Honoring Black History

Dear Families,

I thought you’d enjoy a snapshot of some of the themes and activities throughout the lower school in honor of Black history– which we celebrate all year long.  Of course, these are examples of just some of the things that are happening throughout the classrooms, and each is presented with many underpinning concepts, vocabulary and sensitive attention to children’s social-emotional development. Though these studies extend throughout the year, it’s also important to highlight this important month.

During assembly, second graders opened by teaching us all about the many accomplishments of James Weldon Johnson, and led us in the Black National Anthem that he wrote. One of our MS advisory groups presented a slideshow spotlighting black excellence and people who broke color barriers, in so many fields. At another time, we devoted a K-2 sing to Dr. King and second grade presented a montage of Langston Hughes poems at our regular assembly just last week.

Black History is American History, and we want the children to develop this deep understanding as they move through the grades.

In K-1, our youngest students focused on some past and present changemakers in their own lives as well as those known internationally for their work. They spotlighted musicians who were also civil rights activists, such as Stevie Wonder, Mahalia Jackson and Lil Harden Armstrong.

First graders learned about segregation, Jim Crow laws and changemakers working together during the civil rights movement through to the Black Lives Matter movement. As a part of this work, they discussed how people sometimes say unkind things to others related to their identity. They named these as microaggressions because they happen frequently and can often go unaddressed.  They read a book called Ouch! Moments:  When Words are Used in Hurtful Ways. First graders also went to the Oakland Museum to see the Black History Month concert by SoVoSo. The presentation began with children learning about the drum and the importance of drumming in African culture, and songs like Down By the Riverside, that held secret messages that helped enslaved people escape to freedom.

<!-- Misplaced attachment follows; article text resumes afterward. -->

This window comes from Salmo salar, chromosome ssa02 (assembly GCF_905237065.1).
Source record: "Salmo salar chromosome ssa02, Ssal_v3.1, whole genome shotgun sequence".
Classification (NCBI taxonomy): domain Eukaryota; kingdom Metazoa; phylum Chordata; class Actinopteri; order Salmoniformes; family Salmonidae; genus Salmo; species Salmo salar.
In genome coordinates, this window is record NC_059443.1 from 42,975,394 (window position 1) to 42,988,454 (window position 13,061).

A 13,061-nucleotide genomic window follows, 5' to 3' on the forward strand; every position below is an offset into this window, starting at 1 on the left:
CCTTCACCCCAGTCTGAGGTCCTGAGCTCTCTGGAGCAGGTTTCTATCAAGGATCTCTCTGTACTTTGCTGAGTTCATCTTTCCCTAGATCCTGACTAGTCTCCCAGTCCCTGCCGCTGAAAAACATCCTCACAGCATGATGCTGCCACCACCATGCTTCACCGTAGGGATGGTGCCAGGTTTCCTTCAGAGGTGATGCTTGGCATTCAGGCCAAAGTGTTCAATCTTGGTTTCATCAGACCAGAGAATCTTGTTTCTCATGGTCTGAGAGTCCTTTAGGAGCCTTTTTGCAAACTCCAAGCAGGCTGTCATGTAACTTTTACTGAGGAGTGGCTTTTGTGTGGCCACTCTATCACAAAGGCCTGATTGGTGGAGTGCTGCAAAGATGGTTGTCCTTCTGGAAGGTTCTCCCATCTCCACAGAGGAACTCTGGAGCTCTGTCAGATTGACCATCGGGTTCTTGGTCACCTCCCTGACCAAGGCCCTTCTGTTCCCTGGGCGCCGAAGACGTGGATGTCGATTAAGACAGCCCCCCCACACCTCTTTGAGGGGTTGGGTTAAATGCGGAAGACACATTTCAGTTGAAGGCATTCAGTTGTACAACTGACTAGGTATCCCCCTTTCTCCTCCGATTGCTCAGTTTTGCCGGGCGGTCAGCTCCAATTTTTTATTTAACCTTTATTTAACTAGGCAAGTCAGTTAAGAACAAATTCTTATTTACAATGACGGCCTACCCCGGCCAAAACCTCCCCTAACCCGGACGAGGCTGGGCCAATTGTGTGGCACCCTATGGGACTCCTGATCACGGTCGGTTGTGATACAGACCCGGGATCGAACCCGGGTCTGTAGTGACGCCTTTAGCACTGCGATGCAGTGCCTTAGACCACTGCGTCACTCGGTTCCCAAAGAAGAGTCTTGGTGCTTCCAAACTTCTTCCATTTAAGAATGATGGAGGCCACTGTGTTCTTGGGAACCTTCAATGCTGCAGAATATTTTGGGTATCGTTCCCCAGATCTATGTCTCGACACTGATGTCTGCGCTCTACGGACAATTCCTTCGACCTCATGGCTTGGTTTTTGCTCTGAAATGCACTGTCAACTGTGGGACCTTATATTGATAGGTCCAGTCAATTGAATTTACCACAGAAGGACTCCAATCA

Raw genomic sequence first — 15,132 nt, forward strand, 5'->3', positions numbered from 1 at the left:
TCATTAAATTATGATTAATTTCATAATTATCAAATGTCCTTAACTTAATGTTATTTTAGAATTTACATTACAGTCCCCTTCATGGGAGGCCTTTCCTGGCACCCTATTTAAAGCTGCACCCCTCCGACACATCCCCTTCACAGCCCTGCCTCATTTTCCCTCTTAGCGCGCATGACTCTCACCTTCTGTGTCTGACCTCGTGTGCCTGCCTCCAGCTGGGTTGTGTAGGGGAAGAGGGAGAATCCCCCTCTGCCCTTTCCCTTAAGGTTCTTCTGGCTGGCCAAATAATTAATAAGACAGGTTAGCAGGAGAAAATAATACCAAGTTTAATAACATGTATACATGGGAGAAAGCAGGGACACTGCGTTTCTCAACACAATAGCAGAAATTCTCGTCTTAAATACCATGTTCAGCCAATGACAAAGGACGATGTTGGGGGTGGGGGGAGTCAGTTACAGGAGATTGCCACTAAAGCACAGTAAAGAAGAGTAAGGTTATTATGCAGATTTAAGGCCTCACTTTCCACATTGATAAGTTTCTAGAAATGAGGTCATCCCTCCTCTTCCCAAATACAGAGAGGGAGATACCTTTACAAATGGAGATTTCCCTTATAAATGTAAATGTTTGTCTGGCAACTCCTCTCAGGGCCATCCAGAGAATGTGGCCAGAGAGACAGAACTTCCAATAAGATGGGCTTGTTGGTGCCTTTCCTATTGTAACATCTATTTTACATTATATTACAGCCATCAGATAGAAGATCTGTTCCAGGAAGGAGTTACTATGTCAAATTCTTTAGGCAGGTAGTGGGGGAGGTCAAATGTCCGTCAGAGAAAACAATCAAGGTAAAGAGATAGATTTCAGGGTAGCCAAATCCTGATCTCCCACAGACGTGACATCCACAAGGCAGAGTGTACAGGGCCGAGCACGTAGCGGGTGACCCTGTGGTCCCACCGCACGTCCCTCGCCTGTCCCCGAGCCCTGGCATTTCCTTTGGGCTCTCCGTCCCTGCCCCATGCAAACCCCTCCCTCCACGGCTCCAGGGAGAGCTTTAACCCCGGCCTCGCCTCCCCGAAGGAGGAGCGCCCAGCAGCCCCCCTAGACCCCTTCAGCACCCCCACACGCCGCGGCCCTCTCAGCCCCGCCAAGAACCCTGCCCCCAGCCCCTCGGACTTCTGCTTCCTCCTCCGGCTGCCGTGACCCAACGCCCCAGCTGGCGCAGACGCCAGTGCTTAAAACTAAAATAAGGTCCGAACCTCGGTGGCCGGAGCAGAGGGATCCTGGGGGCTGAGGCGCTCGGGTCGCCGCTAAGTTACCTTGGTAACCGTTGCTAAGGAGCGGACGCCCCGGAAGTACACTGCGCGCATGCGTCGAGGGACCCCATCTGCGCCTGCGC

In second grade, students learned about the vast numbers of inventors and scientists — some who were credited with their work and others who were not. They took some time to study Kenneth J. Dunkley and his technological inventions, including three dimensional glasses and made their own. They learned about many historical figures, such as Wilma Rudolph, George Washington Carver, Dr. Patricia Bath, Dr. Charles R. Drew and Dr. Daniel Hale Williams. They made up special scientific spice recipes to go alongside some sweet potato fries in celebration of George Washington Carver. A big highlight of the month is a presentation by Alvin Ailey Dance, both here at school and a field trip to Cal Performances. They are also read about the Supreme Court case Loving vs. Virginia, that legalized interracial marriage in Virginia, and saw real photos of the Loving family.

Third graders studied the positive programs and impacts of the Black Panther Movement and other Bay Area programs, individuals and whole organizations of change makers. They compared the Panthers Ten Point Platform to the Thirteen Principles for Black Lives. They are also designing repurposed album covers and “liner notes,” as well as creating a song together to demonstrate learning. They even plan to record it!

Fourth graders further took the opportunity to compare the Black Lives Matter principles to those of the Mosaic Project, as they are beginning to prepare for their week long outdoor experience later in May. Each day they spotlighted achievements of Black people in many walks of life. They worked with Mosaic bound students at Emerson School to do a “partner build” activity in the innovation workshop and had deep discussions to prepare for that work, and how they step up and step back and be welcoming hosts to our Emerson friends. Last week, they went with Lisa and their teachers to the DeYoung to see the Soul of a Nation: Art in the Age of Black Power 1963–1983 exhibit.

Fifth graders study both the Revolutionary and Civil Wars as a part of their year-long studies, so the curriculum is ripe with opportunities to teach about struggles for justice. Currently, they’re beginning the novel Elijah of Buxton. Elijah was the first free baby born in the town of Buxton, Canada on the Elgin Settlement. Elijah’s parents, and all the other grown-ups in the town, had escaped slavery and come to Canada on the Underground Railroad. They are also studying art from the DeYoung exhibit and creating some of their own based on that work. And, they have begun their own “1619” timeline project.

Our specialist teachers are working with classroom teachers and as their own specialist cohort to deepen the impact of these various studies. In art, children studied the quilters of Gee’s Bend–what inspired them and about their lives–and created the collective quilt in the Palm entry. In PE, students are highlighting African American athletes who broke color barriers, and many who became political activists. In learning garden, students are highlighting Black eco-warriors working for environmental justice. In music and Spanish, students are studying West African instruments and influences in Latin American music.

Many of these projects are continuing or evolving into others. Thanks for reading!

Lower School Director